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Author Topic: H5D announced  (Read 21584 times)
design_freak
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« Reply #40 on: September 12, 2012, 08:10:09 AM »
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Can be inferred from the context that it is a department of "Unprofessional Camera" Maybe we'll see more new products...

http://www.dpreview.com/news/2012/09/11/Hasselblad-introduces-H5D-medium-format-camera-and-24mm-F4-8-lens

Peter Stig-Nielsen, Hasselblad's Director of Professional Camera Products said: "Customers will immediately notice the new-look and improved ergonomics and this progressive system also brings upgraded performance on a number of levels. Hasselblad is a world-leader with an unmatched and comprehensive range of lenses. Now that line has been extended with the new wide angle HCD 4.8/24 mm lens, which offers the same performance as the HCD 28 mm and is the equivalent of a 17 mm on 35 mm DSLR format. Additionally, our new Macro Converter provides excellent close-up performance with the HC 50, HCD 28 and HC 35 lenses - negating the need for additional macro lens purchase."



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Paul_Claesson_HasselbladUS
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« Reply #41 on: September 12, 2012, 08:33:40 AM »
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Paul, can you answer the inevitable question as to whether the H5D will be "open" to third party backs?
The H5D as well as the previous models H4D, H3DII, H3D, H2D are integrated DSLR systems, the body and digital magazines are calibrated together to optimum performance.
Hasselblad does offer the H4x for Hasselblad film and digital magazines and third party backs.
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Paul Claesson
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Paul_Claesson_HasselbladUS
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« Reply #42 on: September 12, 2012, 08:38:19 AM »
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Perhaps it's just me, but I would like a built in variable ND filter through a lowering of iso?
Shaun
Shaun, Thank you for the feedback, I will pass this onto our product manager.
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Paul Claesson
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JV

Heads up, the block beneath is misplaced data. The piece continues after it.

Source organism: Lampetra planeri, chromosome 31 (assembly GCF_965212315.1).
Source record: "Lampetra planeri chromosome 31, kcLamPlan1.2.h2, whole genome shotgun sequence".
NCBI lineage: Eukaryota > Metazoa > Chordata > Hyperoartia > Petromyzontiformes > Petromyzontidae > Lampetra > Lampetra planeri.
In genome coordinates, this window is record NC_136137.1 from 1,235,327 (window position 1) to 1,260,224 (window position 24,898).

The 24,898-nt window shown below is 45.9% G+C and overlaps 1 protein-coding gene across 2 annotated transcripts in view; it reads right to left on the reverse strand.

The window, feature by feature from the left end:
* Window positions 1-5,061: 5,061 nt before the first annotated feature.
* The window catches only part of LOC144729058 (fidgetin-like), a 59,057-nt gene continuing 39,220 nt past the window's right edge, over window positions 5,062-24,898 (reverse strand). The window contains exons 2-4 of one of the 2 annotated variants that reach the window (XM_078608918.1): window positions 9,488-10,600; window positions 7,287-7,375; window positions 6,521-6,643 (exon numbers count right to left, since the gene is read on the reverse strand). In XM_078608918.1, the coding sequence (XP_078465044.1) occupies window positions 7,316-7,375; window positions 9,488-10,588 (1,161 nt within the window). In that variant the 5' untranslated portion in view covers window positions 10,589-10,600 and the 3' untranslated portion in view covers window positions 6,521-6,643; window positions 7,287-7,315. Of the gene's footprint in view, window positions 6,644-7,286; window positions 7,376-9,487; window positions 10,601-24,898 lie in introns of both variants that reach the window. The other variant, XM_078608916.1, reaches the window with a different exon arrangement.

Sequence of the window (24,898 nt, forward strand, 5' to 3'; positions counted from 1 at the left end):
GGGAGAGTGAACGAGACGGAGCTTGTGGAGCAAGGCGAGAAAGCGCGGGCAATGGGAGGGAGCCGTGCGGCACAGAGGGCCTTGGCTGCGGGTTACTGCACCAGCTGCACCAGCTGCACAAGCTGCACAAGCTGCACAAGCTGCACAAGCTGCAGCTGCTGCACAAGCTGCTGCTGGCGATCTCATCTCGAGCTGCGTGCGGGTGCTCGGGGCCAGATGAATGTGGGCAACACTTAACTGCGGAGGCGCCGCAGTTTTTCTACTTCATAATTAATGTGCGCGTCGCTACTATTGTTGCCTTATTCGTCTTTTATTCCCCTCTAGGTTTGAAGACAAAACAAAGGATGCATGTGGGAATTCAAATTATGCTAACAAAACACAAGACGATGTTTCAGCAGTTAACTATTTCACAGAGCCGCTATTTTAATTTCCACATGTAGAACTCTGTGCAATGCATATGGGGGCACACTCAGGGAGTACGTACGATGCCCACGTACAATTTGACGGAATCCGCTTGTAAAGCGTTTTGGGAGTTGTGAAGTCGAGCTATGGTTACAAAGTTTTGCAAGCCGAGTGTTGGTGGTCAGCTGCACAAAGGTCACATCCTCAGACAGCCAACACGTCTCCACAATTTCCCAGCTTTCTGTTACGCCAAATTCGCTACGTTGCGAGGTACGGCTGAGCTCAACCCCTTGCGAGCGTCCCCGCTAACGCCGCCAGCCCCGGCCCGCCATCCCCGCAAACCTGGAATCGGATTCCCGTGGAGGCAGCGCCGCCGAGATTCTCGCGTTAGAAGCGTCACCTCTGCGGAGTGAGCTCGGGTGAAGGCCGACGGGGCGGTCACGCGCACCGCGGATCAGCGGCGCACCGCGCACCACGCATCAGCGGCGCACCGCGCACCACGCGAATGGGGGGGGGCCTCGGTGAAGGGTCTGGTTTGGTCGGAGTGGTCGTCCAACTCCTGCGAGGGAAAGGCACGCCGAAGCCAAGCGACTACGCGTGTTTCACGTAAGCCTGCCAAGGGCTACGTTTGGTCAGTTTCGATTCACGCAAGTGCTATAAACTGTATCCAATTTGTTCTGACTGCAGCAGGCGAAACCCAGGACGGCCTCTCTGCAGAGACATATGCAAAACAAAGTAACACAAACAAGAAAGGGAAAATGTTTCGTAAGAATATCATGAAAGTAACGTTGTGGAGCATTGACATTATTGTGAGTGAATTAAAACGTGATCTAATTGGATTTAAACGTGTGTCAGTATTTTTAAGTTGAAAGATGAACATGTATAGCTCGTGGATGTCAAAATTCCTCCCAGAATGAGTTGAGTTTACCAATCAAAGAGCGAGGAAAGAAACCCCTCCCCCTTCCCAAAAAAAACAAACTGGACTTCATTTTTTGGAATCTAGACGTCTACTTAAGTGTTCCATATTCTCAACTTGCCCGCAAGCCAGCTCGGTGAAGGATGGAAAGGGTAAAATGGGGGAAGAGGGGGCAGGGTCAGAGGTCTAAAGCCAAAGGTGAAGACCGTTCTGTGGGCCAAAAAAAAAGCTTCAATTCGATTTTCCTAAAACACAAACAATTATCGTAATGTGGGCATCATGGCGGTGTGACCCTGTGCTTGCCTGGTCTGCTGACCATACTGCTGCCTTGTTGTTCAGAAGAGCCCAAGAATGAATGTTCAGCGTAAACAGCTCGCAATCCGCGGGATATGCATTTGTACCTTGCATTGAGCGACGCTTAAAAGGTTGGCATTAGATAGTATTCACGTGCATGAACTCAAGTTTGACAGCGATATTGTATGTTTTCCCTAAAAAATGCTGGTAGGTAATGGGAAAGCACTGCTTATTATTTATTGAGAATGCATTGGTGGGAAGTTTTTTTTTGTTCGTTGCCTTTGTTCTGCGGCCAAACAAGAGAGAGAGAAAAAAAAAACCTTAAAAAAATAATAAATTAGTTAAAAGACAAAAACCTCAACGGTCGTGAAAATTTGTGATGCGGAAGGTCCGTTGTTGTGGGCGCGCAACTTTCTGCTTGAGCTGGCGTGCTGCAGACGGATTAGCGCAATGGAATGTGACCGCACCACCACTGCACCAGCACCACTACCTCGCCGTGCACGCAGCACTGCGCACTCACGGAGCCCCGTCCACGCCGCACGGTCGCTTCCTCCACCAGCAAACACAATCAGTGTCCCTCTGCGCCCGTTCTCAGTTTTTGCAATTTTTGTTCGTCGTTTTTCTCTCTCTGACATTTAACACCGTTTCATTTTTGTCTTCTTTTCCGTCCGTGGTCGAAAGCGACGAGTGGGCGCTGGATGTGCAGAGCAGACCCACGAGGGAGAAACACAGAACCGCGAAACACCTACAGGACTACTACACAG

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« Reply #43 on: September 12, 2012, 08:39:00 AM »
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The H5D as well as the previous models H4D, H3DII, H3D, H2D are integrated DSLR systems, the body and digital magazines are calibrated together to optimum performance.
Hasselblad does offer the H4x for Hasselblad film and digital magazines and third party backs.

Hi Paul,

Do you know whether the full trade-in benefit of the H4X that was available for the H4D will also be available for the H5D?

Thanks, Joris.
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Paul_Claesson_HasselbladUS
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« Reply #44 on: September 12, 2012, 09:44:18 AM »
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Hi Pedro,
Quote
I would prefered a full black "panther" body...

I will forward your feedback to product management.

Quote
I liked the new battery. Anyone knows if its retro-compatible with the old H3D and H4D ? the total capacity incresed?

This is a new power supply specific to the H5D, Rechargeable Li-ion battery (7.2 VDC / 2900 mAh). This battery pack is not compatible with the H2D, H3D, H3DII and H4D cameras.
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Paul Claesson
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The opinions expressed here are my own, and do not necessarily reflect those of Hasselblad.
design_freak
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« Reply #45 on: September 12, 2012, 10:13:19 AM »